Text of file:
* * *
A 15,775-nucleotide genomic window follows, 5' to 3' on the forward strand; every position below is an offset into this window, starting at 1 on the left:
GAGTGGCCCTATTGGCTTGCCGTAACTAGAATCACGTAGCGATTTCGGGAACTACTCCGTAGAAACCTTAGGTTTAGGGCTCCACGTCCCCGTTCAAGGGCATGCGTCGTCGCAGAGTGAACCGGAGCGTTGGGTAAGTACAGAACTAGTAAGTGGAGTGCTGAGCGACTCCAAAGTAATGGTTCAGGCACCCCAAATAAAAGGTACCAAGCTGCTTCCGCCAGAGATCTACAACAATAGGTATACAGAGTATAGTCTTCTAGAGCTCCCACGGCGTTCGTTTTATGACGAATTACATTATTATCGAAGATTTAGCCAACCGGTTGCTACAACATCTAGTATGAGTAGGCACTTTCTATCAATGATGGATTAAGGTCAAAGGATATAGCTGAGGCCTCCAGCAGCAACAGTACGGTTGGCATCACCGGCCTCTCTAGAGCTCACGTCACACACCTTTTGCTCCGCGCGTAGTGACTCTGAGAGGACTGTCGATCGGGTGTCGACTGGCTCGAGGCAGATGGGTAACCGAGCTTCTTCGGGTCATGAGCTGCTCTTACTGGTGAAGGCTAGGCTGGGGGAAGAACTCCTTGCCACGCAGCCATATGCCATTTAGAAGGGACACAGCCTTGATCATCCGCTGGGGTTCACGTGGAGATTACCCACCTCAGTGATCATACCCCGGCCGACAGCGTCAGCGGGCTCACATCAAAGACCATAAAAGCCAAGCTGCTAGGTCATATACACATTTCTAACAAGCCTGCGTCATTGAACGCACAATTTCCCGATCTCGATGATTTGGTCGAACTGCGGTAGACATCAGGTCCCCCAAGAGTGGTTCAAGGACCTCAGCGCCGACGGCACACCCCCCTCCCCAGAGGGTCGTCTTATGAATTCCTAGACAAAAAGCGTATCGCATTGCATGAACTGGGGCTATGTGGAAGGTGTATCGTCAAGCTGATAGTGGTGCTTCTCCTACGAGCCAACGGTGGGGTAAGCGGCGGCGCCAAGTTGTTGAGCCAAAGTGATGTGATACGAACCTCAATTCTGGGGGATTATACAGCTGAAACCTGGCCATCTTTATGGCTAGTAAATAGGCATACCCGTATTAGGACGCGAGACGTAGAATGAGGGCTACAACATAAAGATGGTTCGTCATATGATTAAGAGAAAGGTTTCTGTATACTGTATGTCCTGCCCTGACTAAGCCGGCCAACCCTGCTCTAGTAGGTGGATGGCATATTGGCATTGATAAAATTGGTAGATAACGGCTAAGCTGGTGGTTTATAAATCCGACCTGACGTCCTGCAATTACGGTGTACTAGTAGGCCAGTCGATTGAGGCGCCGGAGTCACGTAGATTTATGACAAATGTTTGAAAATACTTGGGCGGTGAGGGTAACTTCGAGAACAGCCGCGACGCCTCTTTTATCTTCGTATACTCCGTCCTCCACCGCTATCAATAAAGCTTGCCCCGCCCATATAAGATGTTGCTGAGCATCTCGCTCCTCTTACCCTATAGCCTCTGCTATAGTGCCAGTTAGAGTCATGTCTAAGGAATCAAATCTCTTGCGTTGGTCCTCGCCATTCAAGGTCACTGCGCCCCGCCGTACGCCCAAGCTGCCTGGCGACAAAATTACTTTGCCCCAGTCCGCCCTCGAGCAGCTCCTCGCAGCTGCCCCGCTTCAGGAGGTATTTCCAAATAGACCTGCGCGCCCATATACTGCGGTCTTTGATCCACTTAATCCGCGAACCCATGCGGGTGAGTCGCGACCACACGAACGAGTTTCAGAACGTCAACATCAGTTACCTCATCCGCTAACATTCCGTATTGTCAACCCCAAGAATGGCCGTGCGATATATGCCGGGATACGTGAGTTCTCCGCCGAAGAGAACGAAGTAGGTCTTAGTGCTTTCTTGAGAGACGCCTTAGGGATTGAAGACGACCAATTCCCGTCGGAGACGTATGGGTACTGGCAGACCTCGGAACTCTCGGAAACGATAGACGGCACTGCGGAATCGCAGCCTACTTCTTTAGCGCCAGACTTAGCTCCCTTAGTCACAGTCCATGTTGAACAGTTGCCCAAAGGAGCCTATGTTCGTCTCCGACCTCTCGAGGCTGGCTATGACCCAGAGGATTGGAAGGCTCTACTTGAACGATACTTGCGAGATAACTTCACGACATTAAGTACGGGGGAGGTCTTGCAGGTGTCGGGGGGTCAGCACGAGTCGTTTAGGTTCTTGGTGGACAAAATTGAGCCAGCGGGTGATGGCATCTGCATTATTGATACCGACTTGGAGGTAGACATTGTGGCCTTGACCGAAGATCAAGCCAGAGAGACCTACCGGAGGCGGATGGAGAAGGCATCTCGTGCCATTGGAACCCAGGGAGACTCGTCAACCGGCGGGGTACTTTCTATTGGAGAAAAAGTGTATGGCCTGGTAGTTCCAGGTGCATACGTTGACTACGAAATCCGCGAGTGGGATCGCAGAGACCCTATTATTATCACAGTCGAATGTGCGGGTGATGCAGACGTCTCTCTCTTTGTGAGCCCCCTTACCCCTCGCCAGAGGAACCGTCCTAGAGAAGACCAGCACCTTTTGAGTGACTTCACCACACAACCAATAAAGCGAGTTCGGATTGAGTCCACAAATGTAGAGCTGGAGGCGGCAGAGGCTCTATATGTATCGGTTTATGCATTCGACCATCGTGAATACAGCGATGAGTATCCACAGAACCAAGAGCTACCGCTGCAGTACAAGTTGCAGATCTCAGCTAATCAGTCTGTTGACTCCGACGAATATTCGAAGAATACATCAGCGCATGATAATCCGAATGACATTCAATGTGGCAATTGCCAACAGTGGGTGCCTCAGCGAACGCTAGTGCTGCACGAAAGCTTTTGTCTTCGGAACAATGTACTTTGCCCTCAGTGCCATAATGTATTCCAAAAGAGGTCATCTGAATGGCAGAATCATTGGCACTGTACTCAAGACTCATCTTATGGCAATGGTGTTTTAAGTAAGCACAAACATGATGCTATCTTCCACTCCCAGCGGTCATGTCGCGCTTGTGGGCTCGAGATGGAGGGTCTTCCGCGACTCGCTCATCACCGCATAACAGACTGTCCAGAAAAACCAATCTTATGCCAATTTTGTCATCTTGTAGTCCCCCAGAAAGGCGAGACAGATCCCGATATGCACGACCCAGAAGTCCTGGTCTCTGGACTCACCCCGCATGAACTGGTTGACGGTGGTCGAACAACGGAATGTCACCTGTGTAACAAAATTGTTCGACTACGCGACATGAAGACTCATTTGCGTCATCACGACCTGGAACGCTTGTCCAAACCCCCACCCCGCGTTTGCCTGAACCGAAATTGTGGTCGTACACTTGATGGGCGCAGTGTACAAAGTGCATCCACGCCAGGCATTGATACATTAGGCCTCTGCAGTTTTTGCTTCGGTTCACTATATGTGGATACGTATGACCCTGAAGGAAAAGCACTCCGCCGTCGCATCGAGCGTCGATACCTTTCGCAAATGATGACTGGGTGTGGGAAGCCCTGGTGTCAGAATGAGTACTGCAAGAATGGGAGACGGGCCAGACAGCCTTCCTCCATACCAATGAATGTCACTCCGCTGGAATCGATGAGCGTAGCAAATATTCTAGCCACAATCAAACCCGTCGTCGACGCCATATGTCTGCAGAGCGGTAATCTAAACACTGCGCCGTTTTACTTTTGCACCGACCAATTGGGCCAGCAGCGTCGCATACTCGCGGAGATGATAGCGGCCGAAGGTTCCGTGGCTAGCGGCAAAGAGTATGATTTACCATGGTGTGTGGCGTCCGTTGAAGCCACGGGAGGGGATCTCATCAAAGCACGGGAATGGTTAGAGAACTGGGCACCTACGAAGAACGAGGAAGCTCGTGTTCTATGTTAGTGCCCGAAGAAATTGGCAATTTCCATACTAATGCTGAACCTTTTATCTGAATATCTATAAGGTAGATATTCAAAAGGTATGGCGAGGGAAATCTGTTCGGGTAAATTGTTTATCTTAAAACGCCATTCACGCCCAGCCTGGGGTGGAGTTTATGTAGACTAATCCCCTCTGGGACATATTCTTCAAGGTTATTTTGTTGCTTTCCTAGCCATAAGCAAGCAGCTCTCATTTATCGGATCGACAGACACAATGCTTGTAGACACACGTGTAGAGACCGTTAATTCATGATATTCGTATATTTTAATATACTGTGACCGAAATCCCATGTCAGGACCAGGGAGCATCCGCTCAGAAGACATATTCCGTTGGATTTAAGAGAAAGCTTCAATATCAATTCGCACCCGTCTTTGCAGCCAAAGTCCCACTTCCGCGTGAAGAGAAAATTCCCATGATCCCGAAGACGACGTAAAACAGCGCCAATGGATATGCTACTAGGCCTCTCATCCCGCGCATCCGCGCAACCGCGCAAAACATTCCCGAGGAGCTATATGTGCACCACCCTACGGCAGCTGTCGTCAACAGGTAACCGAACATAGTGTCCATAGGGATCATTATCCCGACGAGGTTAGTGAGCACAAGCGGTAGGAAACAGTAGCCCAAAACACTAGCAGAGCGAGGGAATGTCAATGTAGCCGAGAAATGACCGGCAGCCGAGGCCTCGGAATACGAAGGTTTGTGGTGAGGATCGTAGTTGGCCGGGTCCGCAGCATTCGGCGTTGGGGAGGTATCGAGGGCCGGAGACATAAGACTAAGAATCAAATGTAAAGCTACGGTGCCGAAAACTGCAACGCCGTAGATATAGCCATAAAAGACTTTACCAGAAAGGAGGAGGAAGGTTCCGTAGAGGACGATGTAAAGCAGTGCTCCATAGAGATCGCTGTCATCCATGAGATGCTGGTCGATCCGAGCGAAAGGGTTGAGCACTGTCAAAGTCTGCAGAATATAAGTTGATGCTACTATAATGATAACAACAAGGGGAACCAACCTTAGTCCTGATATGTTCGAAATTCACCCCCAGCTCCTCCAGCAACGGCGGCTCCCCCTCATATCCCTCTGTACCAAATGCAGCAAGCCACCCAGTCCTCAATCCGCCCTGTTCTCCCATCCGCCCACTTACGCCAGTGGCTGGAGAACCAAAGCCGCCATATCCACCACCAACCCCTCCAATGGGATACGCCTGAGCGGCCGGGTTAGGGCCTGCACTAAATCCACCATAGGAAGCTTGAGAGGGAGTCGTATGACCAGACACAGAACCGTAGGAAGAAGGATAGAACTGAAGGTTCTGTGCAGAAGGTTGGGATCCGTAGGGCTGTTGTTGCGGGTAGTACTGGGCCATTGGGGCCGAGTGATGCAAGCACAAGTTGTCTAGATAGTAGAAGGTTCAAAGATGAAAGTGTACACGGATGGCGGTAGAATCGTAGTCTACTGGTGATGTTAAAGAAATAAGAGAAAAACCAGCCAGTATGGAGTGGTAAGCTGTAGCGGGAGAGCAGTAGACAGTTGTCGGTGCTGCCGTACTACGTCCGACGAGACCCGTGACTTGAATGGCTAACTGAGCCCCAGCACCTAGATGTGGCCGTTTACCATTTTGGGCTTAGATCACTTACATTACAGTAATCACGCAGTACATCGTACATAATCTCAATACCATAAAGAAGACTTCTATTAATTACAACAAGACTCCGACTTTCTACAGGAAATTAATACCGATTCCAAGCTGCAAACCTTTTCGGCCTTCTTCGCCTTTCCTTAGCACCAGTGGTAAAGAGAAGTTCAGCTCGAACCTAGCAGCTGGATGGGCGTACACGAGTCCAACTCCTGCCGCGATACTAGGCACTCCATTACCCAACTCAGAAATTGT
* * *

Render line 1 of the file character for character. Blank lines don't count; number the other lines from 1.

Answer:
A 15,775-nucleotide genomic window follows, 5' to 3' on the forward strand; every position below is an offset into this window, starting at 1 on the left: